Rebinyn May Interfere With Tests for COVID-19-related Coagulation Problems, Novo Nordisk Says

Inês Martins, PhD avatar

by Inês Martins, PhD |

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Novo Nordisk has issued a notice warning healthcare professionals that the hemophilia B treatment Rebinyn (nonacog beta pegol, or N9-GP) can interfere with some laboratory tests that measure blood coagulation.

Following reports that people with severe COVID-19 may develop a blood-clotting condition similar to disseminated intravascular coagulation, the company cautions that not all coagulation tests will be suitable to monitor this coronavirus complication in hemophilia patients on Rebinyn.

Genentech published a similar notice last month warning that the hemophilia A treatment Hemlibra (emicizumab) can also interfere with these tests.

Rebinyn, marketed as Refixia in the European Union, is a replacement therapy approved for on-demand control of bleeds in adults and children with hemophilia B. It provides a modified form of the factor IX clotting protein, which is missing or defective in these patients.

However, due to its mechanism of action, Rebinyn may interfere with some laboratory tests measuring blood coagulation, causing doctors to overestimate the therapy’s coagulation potential in certain circumstances.

These tests are used for monitoring hemophilia but also help diagnose and monitor other diseases that affect coagulation. One such example is disseminated intravascular coagulation, which sometimes develops in severe coronavirus infections, independently of hemophilia.

As such, if a patient is taking Rebinyn and becomes infected with the new coronavirus, these tests may not accurately detect COVID-19-associated coagulation problems.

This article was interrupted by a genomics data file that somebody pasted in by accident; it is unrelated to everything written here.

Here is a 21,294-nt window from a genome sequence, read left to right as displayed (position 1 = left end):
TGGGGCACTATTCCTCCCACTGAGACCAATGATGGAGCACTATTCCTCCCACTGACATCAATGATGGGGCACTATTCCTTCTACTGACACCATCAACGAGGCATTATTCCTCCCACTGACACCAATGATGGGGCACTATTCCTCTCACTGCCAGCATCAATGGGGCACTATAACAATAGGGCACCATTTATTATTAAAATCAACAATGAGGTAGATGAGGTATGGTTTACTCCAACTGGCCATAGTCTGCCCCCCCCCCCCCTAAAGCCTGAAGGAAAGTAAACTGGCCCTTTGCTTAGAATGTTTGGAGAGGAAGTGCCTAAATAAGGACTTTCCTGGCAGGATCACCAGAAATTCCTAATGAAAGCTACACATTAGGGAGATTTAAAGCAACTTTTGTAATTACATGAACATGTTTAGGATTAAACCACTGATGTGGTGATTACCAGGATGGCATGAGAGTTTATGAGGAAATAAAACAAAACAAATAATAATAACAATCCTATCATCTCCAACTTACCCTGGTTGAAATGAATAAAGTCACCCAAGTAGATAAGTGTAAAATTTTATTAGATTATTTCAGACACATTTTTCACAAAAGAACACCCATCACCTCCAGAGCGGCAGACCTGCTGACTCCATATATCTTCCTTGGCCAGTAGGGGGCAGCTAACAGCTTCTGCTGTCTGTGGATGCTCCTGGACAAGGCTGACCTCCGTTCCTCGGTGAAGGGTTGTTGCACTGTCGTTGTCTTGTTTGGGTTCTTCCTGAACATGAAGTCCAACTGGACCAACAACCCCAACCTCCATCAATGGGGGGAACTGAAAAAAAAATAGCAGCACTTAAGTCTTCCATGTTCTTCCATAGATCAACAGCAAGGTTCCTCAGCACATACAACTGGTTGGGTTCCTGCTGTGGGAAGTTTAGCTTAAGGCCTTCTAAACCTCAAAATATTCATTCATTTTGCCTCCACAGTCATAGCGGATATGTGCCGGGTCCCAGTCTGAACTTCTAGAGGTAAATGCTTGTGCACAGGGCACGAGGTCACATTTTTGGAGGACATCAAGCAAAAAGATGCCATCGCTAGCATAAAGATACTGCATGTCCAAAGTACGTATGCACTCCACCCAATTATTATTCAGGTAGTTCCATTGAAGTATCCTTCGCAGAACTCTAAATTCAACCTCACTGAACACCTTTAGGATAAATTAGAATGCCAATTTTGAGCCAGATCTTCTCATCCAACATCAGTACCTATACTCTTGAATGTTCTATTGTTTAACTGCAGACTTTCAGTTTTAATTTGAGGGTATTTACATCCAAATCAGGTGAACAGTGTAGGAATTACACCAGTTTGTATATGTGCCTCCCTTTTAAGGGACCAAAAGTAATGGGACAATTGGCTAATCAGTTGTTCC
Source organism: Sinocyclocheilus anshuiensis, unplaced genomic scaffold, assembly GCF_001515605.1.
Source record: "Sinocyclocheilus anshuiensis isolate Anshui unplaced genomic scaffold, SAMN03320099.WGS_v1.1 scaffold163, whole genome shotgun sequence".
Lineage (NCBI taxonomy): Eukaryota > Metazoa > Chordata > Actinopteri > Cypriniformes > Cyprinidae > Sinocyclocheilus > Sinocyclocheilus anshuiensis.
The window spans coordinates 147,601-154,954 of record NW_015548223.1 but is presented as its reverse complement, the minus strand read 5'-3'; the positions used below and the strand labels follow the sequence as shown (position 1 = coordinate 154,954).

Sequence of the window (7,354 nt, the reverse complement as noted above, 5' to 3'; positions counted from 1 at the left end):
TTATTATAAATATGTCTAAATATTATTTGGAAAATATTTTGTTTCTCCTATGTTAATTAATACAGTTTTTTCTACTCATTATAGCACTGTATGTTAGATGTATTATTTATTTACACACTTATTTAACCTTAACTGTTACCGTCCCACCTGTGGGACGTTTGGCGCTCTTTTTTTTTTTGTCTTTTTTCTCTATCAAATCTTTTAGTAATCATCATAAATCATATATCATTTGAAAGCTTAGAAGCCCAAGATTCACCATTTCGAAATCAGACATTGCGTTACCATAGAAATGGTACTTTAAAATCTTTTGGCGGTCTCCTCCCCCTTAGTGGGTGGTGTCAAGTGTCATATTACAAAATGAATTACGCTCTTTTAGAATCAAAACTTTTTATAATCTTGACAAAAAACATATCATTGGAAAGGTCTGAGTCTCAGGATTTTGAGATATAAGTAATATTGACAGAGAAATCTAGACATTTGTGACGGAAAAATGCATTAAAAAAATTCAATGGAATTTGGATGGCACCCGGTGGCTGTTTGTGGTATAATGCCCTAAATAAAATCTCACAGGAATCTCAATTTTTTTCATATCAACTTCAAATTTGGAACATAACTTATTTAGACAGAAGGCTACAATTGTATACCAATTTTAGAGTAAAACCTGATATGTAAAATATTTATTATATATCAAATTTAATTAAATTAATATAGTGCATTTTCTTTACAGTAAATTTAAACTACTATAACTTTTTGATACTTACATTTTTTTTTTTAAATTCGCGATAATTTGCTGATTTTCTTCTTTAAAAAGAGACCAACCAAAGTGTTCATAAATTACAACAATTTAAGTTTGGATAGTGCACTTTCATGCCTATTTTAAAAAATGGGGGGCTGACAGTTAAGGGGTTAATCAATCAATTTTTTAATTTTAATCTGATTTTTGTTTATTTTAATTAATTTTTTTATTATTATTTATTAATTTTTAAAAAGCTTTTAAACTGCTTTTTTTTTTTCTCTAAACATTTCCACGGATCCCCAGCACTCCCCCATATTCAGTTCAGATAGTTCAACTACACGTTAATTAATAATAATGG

In particular, the company says that coagulation problems associated with COVID-19 result in a rise in fibrinogen — which is converted into fibrin during coagulation — and in d-dimer (fibrin’s degradation product).

Patients are routinely treated with heparin, a medication used as an anticoagulant, and should be monitored for their levels of platelets, d-dimer, and fibrinogen, as well as for the overall speed at which blood clots, using the activated partial thromboplastin time (aPTT) and prothrombin time (PT) tests.

Rebinyn is “known to interact with the reagents used for the aPTT test causing either erroneous shortening or prolongation of clotting time,” depending on the reagents used, the company wrote in the statement.

The statement also includes a table with the assays most commonly used to manage people with COVID-19-associated coagulation diseases, with information about whether they are affected by Rebinyn and recommended alternatives.

“If a haemophilia B patient on Rebinyn requires treatment for COVID-19, we recommend to proactively inform the treating healthcare provider about their factor IX treatment and provide them with the below table for increased awareness of its impact on coagulation assays,” the company’s statement reads.